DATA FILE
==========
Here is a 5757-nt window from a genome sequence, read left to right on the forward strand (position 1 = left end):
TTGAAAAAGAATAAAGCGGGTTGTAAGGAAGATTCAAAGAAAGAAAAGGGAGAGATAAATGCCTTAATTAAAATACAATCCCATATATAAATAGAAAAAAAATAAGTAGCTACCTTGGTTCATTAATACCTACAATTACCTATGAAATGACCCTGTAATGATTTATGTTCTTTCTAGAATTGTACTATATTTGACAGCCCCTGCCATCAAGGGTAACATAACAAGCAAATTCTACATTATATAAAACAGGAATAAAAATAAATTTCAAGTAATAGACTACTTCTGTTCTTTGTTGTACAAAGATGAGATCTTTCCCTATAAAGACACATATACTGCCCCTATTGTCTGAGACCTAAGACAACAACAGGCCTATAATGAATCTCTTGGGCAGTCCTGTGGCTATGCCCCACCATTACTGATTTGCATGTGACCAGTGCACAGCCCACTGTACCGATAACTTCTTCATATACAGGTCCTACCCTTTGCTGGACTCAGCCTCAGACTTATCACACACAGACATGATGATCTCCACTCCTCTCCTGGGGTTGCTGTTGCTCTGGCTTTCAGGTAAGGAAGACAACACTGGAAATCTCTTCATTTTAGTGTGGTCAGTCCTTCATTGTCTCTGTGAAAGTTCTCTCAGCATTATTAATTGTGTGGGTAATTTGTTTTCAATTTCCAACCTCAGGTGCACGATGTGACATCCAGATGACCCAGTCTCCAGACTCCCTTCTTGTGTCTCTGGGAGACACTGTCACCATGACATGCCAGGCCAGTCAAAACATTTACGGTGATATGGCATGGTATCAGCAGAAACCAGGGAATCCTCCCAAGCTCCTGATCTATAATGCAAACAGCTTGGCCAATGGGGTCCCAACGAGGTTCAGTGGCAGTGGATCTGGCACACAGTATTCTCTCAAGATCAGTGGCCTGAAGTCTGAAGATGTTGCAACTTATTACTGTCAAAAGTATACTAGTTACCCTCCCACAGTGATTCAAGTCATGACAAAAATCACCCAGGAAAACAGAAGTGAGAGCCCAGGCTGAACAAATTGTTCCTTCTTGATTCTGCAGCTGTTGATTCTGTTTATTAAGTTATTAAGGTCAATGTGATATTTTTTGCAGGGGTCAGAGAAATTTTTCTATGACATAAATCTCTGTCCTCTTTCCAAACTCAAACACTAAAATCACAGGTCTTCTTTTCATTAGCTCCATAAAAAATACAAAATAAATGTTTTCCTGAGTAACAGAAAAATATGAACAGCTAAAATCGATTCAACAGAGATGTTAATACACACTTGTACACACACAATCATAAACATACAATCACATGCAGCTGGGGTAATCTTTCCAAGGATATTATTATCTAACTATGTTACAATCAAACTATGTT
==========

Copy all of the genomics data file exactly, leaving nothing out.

Here is a 5757-nt window from a genome sequence, read left to right on the forward strand (position 1 = left end):
TTGAAAAAGAATAAAGCGGGTTGTAAGGAAGATTCAAAGAAAGAAAAGGGAGAGATAAATGCCTTAATTAAAATACAATCCCATATATAAATAGAAAAAAAATAAGTAGCTACCTTGGTTCATTAATACCTACAATTACCTATGAAATGACCCTGTAATGATTTATGTTCTTTCTAGAATTGTACTATATTTGACAGCCCCTGCCATCAAGGGTAACATAACAAGCAAATTCTACATTATATAAAACAGGAATAAAAATAAATTTCAAGTAATAGACTACTTCTGTTCTTTGTTGTACAAAGATGAGATCTTTCCCTATAAAGACACATATACTGCCCCTATTGTCTGAGACCTAAGACAACAACAGGCCTATAATGAATCTCTTGGGCAGTCCTGTGGCTATGCCCCACCATTACTGATTTGCATGTGACCAGTGCACAGCCCACTGTACCGATAACTTCTTCATATACAGGTCCTACCCTTTGCTGGACTCAGCCTCAGACTTATCACACACAGACATGATGATCTCCACTCCTCTCCTGGGGTTGCTGTTGCTCTGGCTTTCAGGTAAGGAAGACAACACTGGAAATCTCTTCATTTTAGTGTGGTCAGTCCTTCATTGTCTCTGTGAAAGTTCTCTCAGCATTATTAATTGTGTGGGTAATTTGTTTTCAATTTCCAACCTCAGGTGCACGATGTGACATCCAGATGACCCAGTCTCCAGACTCCCTTCTTGTGTCTCTGGGAGACACTGTCACCATGACATGCCAGGCCAGTCAAAACATTTACGGTGATATGGCATGGTATCAGCAGAAACCAGGGAATCCTCCCAAGCTCCTGATCTATAATGCAAACAGCTTGGCCAATGGGGTCCCAACGAGGTTCAGTGGCAGTGGATCTGGCACACAGTATTCTCTCAAGATCAGTGGCCTGAAGTCTGAAGATGTTGCAACTTATTACTGTCAAAAGTATACTAGTTACCCTCCCACAGTGATTCAAGTCATGACAAAAATCACCCAGGAAAACAGAAGTGAGAGCCCAGGCTGAACAAATTGTTCCTTCTTGATTCTGCAGCTGTTGATTCTGTTTATTAAGTTATTAAGGTCAATGTGATATTTTTTGCAGGGGTCAGAGAAATTTTTCTATGACATAAATCTCTGTCCTCTTTCCAAACTCAAACACTAAAATCACAGGTCTTCTTTTCATTAGCTCCATAAAAAATACAAAATAAATGTTTTCCTGAGTAACAGAAAAATATGAACAGCTAAAATCGATTCAACAGAGATGTTAATACACACTTGTACACACACAATCATAAACATACAATCACATGCAGCTGGGGTAATCTTTCCAAGGATATTATTATCTAACTATGTTACAATCAAACTATGTT